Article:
For claims arising out of medical care in prison, Plaintiff "must show (1) a serious medical need by demonstrating that failure to treat [her] condition could result in further significant injury or the unnecessary and wanton infliction of pain," and (2) that "the defendant's response to the need was deliberately indifferent." Wilhelm v. Rotman, 680 F.3d 1113, 1122 (9th Cir. 2012) (citing Jett v. Penner, 439 F.3d 1091, 1096 (9th Cir. 2006)).
Deliberate indifference is shown by "(a) a purposeful act or failure to respond to a prisoner's pain or possible medical need, and (b) harm caused by the indifference." Wilhelm, 680 F.3d at 1122 (citing Jett, 439 F.3d at 1096). The requisite state of mind is one of subjective recklessness, which entails more than ordinary lack of due care. Snow v. McDaniel, 681 F.3d 978, 985 (9th Cir. 2012) (citation and quotation marks omitted); Wilhelm, 680 F.3d at 1122. Deliberate indifference may be shown "when prison officials deny, delay or intentionally interfere with medical treatment, or it may be shown by the way in which prison physicians provide medical care." Wilhelm, 680 F.3d at 1122 (citing Jett, 439 F.3d at 1096) (internal quotation marks omitted).
2. Defendant Narayan
The Court finds that Plaintiff's allegations are sufficient to state a claim against Defendant Narayan. Bipolar disorder is unquestionably a serious medical need and Plaintiff's allegations support a claim that he was denied the treatment which had proven to be effective and offered only a medication which had proven to be ineffective based solely on budgetary considerations. Budget constraints cannot justify the failure to provide appropriate medical care and Plaintiff is entitled to proceed on his claim. Jones v. Johnson, 781 F.2d 769, 771 (9th Cir. 1986).
3. Defendants Mims
Plaintiff's allegations do not support a claim against Defendant Mims, however. Plaintiff alleges only that Defendant Mims, as the sheriff, is responsible for the treatment of prisoners and the security of the jail, and she is responsible for ensuring the availability of adequate medical care.
Under section 1983, Plaintiff must link each named defendant to the participation in the violation at issue. Iqbal, 556 U.S. at 676-77, 129 S.Ct. at 1948-49; Simmons, 609 F.3d at 1020-21; Ewing v. City of Stockton, 588 F.3d 1218, 1235 (9th Cir. 2009); Jones v. Williams, 297 F.3d 930, 934 (9th Cir. 2002). Liability may not be imposed on supervisory personnel under the theory of respondeat superior, Iqbal, 556 U.S. at 676-77, 129 S.Ct. at 1948-49; Ewing, 588 F.3d at 1235, and administrators may only be held liable if they "participated in or directed the violations, or knew of the violations and failed to act to prevent them," Taylor v. List, 880 F.2d 1040, 1045 (9th Cir. 1989); accord Starr v. Baca, 652 F.3d 1202, 1205-08 (9th Cir. 2011); Corales v. Bennett, 567 F.3d 554, 570 (9th Cir. 2009); Preschooler II v. Clark County School Board of Trustees, 479 F.3d 1175, 1182 (9th Cir. 2007); Harris v. Roderick, 126 F.3d 1189, 1204 (9th Cir. 1997). Some culpable action or inaction must be attributable to each defendant and here, there are no factual allegations which support a claim that Defendant Mims either directly acted with deliberate indifference to Plaintiff's medical needs or was responsible for a policy which was the moving force behind the violation. Starr, 652 F.3d at 1205; Jeffers v. Gomez, 267 F.3d 895, 914-15 (9th Cir. 2001); Redman v. County of San Diego, 942 F.2d 1435, 1446-47 (9th Cir. 1991); Hansen v. Black, 885 F.2d 642, 646 (9th Cir. 1989).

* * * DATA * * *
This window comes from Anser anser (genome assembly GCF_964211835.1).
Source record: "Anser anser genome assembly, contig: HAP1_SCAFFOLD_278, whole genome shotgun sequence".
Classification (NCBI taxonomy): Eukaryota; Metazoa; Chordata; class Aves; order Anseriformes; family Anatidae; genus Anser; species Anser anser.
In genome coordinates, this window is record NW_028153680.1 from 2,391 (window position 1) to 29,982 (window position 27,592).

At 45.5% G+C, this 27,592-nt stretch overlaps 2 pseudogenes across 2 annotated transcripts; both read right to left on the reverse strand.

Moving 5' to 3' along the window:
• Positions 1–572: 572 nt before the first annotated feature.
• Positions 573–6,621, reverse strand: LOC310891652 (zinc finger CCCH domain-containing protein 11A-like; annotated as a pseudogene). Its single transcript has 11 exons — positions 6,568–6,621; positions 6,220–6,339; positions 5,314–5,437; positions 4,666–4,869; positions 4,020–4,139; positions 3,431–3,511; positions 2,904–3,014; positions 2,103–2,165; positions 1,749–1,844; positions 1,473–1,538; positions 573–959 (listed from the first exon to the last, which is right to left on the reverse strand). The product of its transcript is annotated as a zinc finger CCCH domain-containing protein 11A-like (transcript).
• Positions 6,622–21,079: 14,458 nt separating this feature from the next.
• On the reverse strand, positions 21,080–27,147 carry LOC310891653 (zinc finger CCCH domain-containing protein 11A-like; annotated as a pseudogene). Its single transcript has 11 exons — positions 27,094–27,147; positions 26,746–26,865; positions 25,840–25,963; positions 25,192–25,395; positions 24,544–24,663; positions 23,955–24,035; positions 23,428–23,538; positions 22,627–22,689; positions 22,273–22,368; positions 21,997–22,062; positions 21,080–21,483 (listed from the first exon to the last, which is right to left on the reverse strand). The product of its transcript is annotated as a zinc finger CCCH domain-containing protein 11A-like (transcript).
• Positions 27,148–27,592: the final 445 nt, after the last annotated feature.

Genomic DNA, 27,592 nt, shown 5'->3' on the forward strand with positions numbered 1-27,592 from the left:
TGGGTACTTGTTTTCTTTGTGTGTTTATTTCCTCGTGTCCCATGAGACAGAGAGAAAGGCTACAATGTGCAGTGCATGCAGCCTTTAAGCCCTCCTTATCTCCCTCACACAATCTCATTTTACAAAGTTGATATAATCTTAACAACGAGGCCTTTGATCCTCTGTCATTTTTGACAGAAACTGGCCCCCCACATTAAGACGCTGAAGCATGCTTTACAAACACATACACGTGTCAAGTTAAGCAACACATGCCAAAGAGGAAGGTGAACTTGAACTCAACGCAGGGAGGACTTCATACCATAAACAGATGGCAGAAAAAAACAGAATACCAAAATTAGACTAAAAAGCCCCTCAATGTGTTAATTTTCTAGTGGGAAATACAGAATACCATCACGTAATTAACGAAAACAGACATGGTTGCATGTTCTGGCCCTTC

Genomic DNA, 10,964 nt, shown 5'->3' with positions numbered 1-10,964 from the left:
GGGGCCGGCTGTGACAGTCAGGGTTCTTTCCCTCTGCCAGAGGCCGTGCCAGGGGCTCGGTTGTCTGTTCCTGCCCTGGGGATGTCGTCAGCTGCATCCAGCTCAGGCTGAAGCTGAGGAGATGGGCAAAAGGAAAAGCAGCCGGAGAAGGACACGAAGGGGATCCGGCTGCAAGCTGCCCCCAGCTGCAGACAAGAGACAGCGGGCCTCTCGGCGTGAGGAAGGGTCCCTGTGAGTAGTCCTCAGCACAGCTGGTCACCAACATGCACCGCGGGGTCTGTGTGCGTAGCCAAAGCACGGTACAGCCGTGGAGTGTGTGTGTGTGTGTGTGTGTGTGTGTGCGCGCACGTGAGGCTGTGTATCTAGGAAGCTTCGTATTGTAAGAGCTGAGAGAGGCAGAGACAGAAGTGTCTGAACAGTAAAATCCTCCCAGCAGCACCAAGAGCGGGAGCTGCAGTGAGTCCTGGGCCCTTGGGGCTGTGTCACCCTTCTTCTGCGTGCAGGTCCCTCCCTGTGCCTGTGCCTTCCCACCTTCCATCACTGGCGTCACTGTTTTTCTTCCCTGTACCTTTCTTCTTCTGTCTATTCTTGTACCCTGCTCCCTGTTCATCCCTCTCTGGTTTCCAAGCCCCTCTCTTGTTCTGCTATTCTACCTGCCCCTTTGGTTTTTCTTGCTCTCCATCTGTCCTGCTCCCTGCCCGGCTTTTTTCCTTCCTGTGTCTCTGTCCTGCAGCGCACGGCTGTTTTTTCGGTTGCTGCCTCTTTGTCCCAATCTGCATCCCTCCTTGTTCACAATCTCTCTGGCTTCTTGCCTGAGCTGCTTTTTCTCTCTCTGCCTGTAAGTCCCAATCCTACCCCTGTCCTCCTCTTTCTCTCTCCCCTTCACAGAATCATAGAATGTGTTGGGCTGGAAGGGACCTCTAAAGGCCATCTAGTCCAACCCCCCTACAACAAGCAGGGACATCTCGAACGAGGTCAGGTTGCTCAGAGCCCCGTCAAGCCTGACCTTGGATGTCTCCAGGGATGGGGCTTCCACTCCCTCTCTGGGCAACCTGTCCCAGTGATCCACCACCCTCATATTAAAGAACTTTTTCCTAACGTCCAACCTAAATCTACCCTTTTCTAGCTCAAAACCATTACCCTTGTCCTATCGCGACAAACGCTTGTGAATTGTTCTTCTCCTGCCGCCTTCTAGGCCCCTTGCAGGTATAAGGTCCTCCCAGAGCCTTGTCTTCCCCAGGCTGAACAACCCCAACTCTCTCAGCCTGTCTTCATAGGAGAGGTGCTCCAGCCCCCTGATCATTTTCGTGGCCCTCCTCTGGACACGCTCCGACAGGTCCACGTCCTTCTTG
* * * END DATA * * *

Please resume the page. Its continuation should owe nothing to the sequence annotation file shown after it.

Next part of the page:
C. Injunctive Relief Claim
When an inmate seeks injunctive or declaratory relief concerning the prison where he is incarcerated, his claims for such relief become moot when he is no longer subjected to those conditions. Alvarez v. Hill, 667 F.3d 1061, 1063-64 (9th Cir. 2012); Nelson v. Heiss, 271 F.3d 891, 897 (9th Cir. 2001); Dilley v. Gunn, 64 F.3d 1365, 1368 (9th Cir. 1995); Johnson v. Moore, 948 F.2d 517, 519 (9th Cir. 1991). Plaintiff is no longer incarcerated at the Fresno County Jail and therefore, his claim for an injunction mandating his evaluation by a competent psychiatrist and adequate treatment is moot, thereby limiting this action to one for damages.
III. Conclusion and Recommendation
The Court has screened Plaintiff's amended complaint and finds that it states a cognizable claim against Defendant Narayan for denial of adequate medical care, but it fails to state a claim against Defendant Mims. Based on the nature of the deficiency and the Court's previous screening order, the Court finds that further leave to amend is not warranted. Lopez v. Smith, 203 F.3d 1122, 1130 (9th Cir. 2000); Noll v. Carlson, 809 F.2d 1446, 1448-49 (9th Cir. 1987).
Accordingly, the Court HEREBY RECOMMENDS that:
1. This action proceed as one for damages against Defendant Narayan for denial of adequate medical care;
2. Defendant Mims be dismissed, with prejudice, based on Plaintiff's failure to state a claim against her under section 1983; and
3. Plaintiff's claim for injunctive relief be dismissed as moot.
These Findings and Recommendations will be submitted to the United States District Judge assigned to the case, pursuant to the provisions of Title 28 U.S.C. § 636(b)(l). Within thirty (30) days after being served with these Findings and Recommendations, Plaintiff may file written objections with the Court. The document should be captioned "Objections to Magistrate Judge's Findings and Recommendations." Plaintiff is advised that failure to file objections within the specified time may waive the right to appeal the District Court's order. Martinez v. Ylst, 951 F.2d 1153 (9th Cir. 1991).
IT IS SO ORDERED.